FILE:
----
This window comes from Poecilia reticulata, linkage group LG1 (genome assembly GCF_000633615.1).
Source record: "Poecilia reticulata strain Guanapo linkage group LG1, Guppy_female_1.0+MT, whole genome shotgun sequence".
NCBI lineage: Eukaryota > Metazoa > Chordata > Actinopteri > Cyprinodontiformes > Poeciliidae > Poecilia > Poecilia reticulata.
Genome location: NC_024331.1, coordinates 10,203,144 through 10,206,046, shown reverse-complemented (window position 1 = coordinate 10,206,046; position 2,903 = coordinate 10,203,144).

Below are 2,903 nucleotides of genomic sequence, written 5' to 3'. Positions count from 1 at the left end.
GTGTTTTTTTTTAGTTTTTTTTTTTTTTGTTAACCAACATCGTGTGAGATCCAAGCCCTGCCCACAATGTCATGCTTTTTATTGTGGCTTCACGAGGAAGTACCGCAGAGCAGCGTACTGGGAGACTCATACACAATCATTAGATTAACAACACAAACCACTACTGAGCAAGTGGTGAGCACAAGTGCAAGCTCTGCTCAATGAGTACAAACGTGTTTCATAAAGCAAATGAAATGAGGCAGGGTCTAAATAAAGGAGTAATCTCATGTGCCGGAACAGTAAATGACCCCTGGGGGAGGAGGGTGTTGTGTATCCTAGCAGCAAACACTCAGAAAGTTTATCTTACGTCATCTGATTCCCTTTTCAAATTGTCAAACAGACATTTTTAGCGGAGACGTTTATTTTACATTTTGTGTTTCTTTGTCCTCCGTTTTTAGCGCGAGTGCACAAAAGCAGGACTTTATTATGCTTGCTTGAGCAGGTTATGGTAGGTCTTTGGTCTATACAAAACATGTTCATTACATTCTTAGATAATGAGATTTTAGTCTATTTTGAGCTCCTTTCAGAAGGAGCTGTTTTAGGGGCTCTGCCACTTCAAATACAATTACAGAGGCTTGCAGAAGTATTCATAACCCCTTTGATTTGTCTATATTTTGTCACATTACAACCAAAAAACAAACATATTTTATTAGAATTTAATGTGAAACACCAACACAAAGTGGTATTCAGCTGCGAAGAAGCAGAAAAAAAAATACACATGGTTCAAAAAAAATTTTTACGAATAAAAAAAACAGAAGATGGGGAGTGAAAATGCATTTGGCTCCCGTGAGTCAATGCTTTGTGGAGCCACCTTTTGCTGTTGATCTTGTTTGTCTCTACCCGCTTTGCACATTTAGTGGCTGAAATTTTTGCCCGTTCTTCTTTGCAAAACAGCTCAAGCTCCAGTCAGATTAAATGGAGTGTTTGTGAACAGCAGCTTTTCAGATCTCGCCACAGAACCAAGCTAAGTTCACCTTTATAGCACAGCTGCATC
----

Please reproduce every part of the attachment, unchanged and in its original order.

This window comes from Poecilia reticulata, linkage group LG1 (genome assembly GCF_000633615.1).
Source record: "Poecilia reticulata strain Guanapo linkage group LG1, Guppy_female_1.0+MT, whole genome shotgun sequence".
NCBI lineage: Eukaryota > Metazoa > Chordata > Actinopteri > Cyprinodontiformes > Poeciliidae > Poecilia > Poecilia reticulata.
Genome location: NC_024331.1, coordinates 10,203,144 through 10,206,046, shown reverse-complemented (window position 1 = coordinate 10,206,046; position 2,903 = coordinate 10,203,144).

Below are 2,903 nucleotides of genomic sequence, written 5' to 3'. Positions count from 1 at the left end.
GTGTTTTTTTTTAGTTTTTTTTTTTTTTGTTAACCAACATCGTGTGAGATCCAAGCCCTGCCCACAATGTCATGCTTTTTATTGTGGCTTCACGAGGAAGTACCGCAGAGCAGCGTACTGGGAGACTCATACACAATCATTAGATTAACAACACAAACCACTACTGAGCAAGTGGTGAGCACAAGTGCAAGCTCTGCTCAATGAGTACAAACGTGTTTCATAAAGCAAATGAAATGAGGCAGGGTCTAAATAAAGGAGTAATCTCATGTGCCGGAACAGTAAATGACCCCTGGGGGAGGAGGGTGTTGTGTATCCTAGCAGCAAACACTCAGAAAGTTTATCTTACGTCATCTGATTCCCTTTTCAAATTGTCAAACAGACATTTTTAGCGGAGACGTTTATTTTACATTTTGTGTTTCTTTGTCCTCCGTTTTTAGCGCGAGTGCACAAAAGCAGGACTTTATTATGCTTGCTTGAGCAGGTTATGGTAGGTCTTTGGTCTATACAAAACATGTTCATTACATTCTTAGATAATGAGATTTTAGTCTATTTTGAGCTCCTTTCAGAAGGAGCTGTTTTAGGGGCTCTGCCACTTCAAATACAATTACAGAGGCTTGCAGAAGTATTCATAACCCCTTTGATTTGTCTATATTTTGTCACATTACAACCAAAAAACAAACATATTTTATTAGAATTTAATGTGAAACACCAACACAAAGTGGTATTCAGCTGCGAAGAAGCAGAAAAAAAAATACACATGGTTCAAAAAAAATTTTTACGAATAAAAAAAACAGAAGATGGGGAGTGAAAATGCATTTGGCTCCCGTGAGTCAATGCTTTGTGGAGCCACCTTTTGCTGTTGATCTTGTTTGTCTCTACCCGCTTTGCACATTTAGTGGCTGAAATTTTTGCCCGTTCTTCTTTGCAAAACAGCTCAAGCTCCAGTCAGATTAAATGGAGTGTTTGTGAACAGCAGCTTTTCAGATCTCGCCACAGAACCAAGCTAAGTTCACCTTTATAGCACAGCTGCATC